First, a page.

Having released their debut album 'Baby' at the beginning of 2012, Camden outfit Tribes haven't rested on their laurels bringing out a follow up. Support band aficionados may have caught them in the last few years with the likes of The Kooks and Kaiser Chiefs, while anyone wishing to catch them in person now can take note of them currently touring the UK.
As you listen through 'Wish To Scream', the re-occurring thought is that Tribes may as well be Starsailor renamed - and not just because vocalist Johnny Lloyd at times sounds like James Walsh. Like the Wigan outfit there is a favouring of mid-tempo, radio-friendly guitar songs that are perfectly reasonable, yet extremely difficult to get enthusiastic about. The near-dozen tracks rarely establish themselves from one another, so where 'Get Some Healing' is nice enough and could encourage a sing-song, it struggles to really define itself against, say, 'Englishman On Sunset Boulevard'. The gospel choir on the latter could certainly have been omitted though. For the briefest of moments 'How The Other Half Live' sounds as though it could be a cover of Oasis' 'Supersonic', but Liam Gallagher's sneering attitude couldn't be much further from this polished production, while 'Looking For Shangri-La' fails to convince it is the anthem it wishes to be. This shouldn't be mistaken as saying the song is bad, just that there's a lack of verve that is prevalent throughout the record that makes it equally difficult to love or loathe the songs.
Albums of Note... Yeah Yeah Yeahs have returned after a lengthy break, with Mosquito. It’s a marked step in the band’s evolution and a further step away from their punky roots. Mosquito has opened up further avenues of creative possibilities for a band that once seemed shackled by their arty roots and somewhat more importantly, Karen O now has blonde hair, now folks. That’s the big news here.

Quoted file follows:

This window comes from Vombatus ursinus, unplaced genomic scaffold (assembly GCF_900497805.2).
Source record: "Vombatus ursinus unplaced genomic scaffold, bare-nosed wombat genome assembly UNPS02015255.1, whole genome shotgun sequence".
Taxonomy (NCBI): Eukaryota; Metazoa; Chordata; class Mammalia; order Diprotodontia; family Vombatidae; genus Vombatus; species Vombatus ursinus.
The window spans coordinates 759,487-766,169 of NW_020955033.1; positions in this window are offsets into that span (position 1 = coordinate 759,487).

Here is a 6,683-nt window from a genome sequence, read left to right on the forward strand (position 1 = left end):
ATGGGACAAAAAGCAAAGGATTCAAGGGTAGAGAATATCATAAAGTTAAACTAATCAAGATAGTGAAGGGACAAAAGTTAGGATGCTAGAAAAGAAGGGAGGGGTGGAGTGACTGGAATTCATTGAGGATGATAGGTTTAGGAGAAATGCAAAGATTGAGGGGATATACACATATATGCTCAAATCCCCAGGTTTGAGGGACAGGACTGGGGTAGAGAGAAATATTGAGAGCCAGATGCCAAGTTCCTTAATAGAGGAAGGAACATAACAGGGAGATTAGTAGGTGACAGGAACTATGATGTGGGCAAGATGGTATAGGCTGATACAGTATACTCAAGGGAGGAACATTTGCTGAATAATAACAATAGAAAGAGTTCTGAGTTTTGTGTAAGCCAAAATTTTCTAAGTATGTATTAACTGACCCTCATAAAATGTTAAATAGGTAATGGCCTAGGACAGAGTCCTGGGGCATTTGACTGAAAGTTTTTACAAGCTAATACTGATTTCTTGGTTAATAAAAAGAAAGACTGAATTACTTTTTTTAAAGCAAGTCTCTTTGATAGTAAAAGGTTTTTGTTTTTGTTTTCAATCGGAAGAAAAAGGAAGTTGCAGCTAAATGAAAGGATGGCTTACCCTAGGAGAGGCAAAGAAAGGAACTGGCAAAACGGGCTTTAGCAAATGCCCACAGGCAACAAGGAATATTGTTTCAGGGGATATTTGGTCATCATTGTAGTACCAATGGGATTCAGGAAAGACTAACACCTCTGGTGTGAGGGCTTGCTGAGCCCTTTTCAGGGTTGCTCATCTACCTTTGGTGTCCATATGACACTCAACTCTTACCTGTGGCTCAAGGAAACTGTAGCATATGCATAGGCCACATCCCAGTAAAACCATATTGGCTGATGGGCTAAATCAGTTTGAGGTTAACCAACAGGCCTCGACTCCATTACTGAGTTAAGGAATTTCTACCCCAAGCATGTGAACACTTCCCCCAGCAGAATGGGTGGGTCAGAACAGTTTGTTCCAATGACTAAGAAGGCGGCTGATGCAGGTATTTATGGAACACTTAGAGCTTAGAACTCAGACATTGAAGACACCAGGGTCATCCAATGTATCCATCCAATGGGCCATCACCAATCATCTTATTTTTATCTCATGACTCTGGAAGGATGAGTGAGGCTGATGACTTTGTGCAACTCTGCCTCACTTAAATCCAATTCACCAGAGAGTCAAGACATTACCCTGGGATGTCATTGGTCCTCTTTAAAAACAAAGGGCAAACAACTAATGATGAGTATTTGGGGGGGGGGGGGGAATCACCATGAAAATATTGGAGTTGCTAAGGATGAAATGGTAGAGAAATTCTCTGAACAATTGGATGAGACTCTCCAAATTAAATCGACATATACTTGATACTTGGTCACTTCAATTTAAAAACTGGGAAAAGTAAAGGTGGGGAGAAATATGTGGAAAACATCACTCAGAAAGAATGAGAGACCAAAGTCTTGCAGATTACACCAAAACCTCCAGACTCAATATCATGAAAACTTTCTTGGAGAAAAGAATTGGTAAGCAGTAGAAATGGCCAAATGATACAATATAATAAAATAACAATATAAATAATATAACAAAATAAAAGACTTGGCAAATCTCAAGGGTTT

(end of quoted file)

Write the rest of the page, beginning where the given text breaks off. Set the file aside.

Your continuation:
“The possibilities for the Yeah Yeah Yeahs now seem endless. The inclusion of Kool Keith's alter ego Dr Octagon on 'Buried Alive' is one such example. Although slightly scattergun in its approach, Mosquito almost feels like a record the band needed to make to reach the next stage of their evolution.”
Tribes formed in 2009 in Camden by Johnny Lloyd, along with Jim Cratchley (bass), Miguel Demelo (drums) and Dan White (guitar). They have built a following by shunning the internet and social networking sites such as Facebook, instead preferring to build their fame by word of mouth. Their EP 'We Were Children' was recently chosen as DJ Zane Lowe's 'Hottest Record in the World' and they also have gained support from fellow DJ Huw Stephens, after recording a Maida Vale session at the start of 2011.
Continue reading: Tribes, Interview
'We Were Children' instantly brings to mind a flavour of the likes of Suede, Blue, Ocean Colour Scene and other 'nineties Britpop flavours, but that's by no means a criticism. The track sounds oaring loud verses with a contrasting catchy yet calmer chorus and obligatory guitar solo that then launches forward to a heavier version of the chorus. It may be brave to say, but 'We Were Children' is nigh on a 'Wonderwall' of its generation; it is short and snappy yet precisely formed, has already been Zane Lowe's Hottest Record In The World, and superbly announces the arrival of a band who, if they continue to churn out classics such as this, will be much loved and sung along to.
Perhaps a result of already being taken back to the 'nineties, Feeder spring to mind on hearing 'Girlfriend', another brief, verse-chorus-verse offering but again with a simple catchy chorus that declares Tribes' arrival to steal or at least share the manly, brit-pop revival-infused indie rock stage. 'Coming Of Age' then follows; an acoustic-guitar accompanied song that shows a more tender side to Tribes. The band may write with simple and predictable chord progressions and strumming patterns, but they're beneath nostalgic, youthful lyrics that everyone can relate to, sung through catchy, instantly like-able melodies, which makes their blend so endearing.
Continue reading: Tribes, We Were Children EP Review